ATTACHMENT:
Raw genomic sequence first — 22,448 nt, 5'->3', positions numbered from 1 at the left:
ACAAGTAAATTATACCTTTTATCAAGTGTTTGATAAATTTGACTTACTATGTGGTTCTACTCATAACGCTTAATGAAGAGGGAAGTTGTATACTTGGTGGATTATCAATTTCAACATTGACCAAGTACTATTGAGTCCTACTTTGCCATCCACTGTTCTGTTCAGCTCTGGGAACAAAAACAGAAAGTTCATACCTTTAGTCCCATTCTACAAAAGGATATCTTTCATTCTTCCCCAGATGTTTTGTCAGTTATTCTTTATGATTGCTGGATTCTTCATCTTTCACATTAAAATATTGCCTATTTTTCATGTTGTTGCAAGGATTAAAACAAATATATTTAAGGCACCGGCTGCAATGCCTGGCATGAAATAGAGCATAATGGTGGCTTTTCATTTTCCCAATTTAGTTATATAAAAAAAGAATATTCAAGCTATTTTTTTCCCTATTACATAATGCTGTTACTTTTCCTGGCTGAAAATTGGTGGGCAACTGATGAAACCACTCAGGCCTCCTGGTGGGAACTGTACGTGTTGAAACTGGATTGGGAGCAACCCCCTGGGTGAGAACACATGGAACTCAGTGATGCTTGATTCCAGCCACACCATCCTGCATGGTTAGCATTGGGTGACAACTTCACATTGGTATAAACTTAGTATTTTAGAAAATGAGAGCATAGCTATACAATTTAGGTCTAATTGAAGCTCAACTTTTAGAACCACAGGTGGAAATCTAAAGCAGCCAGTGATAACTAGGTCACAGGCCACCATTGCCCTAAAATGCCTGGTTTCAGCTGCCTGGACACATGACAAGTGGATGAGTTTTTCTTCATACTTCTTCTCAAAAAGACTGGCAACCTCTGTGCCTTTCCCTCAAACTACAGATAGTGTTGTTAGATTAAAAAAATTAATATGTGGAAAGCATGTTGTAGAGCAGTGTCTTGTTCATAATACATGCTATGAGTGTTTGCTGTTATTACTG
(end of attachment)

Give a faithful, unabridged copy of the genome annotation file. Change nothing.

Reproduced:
Raw genomic sequence first — 22,448 nt, 5'->3', positions numbered from 1 at the left:
ACAAGTAAATTATACCTTTTATCAAGTGTTTGATAAATTTGACTTACTATGTGGTTCTACTCATAACGCTTAATGAAGAGGGAAGTTGTATACTTGGTGGATTATCAATTTCAACATTGACCAAGTACTATTGAGTCCTACTTTGCCATCCACTGTTCTGTTCAGCTCTGGGAACAAAAACAGAAAGTTCATACCTTTAGTCCCATTCTACAAAAGGATATCTTTCATTCTTCCCCAGATGTTTTGTCAGTTATTCTTTATGATTGCTGGATTCTTCATCTTTCACATTAAAATATTGCCTATTTTTCATGTTGTTGCAAGGATTAAAACAAATATATTTAAGGCACCGGCTGCAATGCCTGGCATGAAATAGAGCATAATGGTGGCTTTTCATTTTCCCAATTTAGTTATATAAAAAAAGAATATTCAAGCTATTTTTTTCCCTATTACATAATGCTGTTACTTTTCCTGGCTGAAAATTGGTGGGCAACTGATGAAACCACTCAGGCCTCCTGGTGGGAACTGTACGTGTTGAAACTGGATTGGGAGCAACCCCCTGGGTGAGAACACATGGAACTCAGTGATGCTTGATTCCAGCCACACCATCCTGCATGGTTAGCATTGGGTGACAACTTCACATTGGTATAAACTTAGTATTTTAGAAAATGAGAGCATAGCTATACAATTTAGGTCTAATTGAAGCTCAACTTTTAGAACCACAGGTGGAAATCTAAAGCAGCCAGTGATAACTAGGTCACAGGCCACCATTGCCCTAAAATGCCTGGTTTCAGCTGCCTGGACACATGACAAGTGGATGAGTTTTTCTTCATACTTCTTCTCAAAAAGACTGGCAACCTCTGTGCCTTTCCCTCAAACTACAGATAGTGTTGTTAGATTAAAAAAATTAATATGTGGAAAGCATGTTGTAGAGCAGTGTCTTGTTCATAATACATGCTATGAGTGTTTGCTGTTATTACTG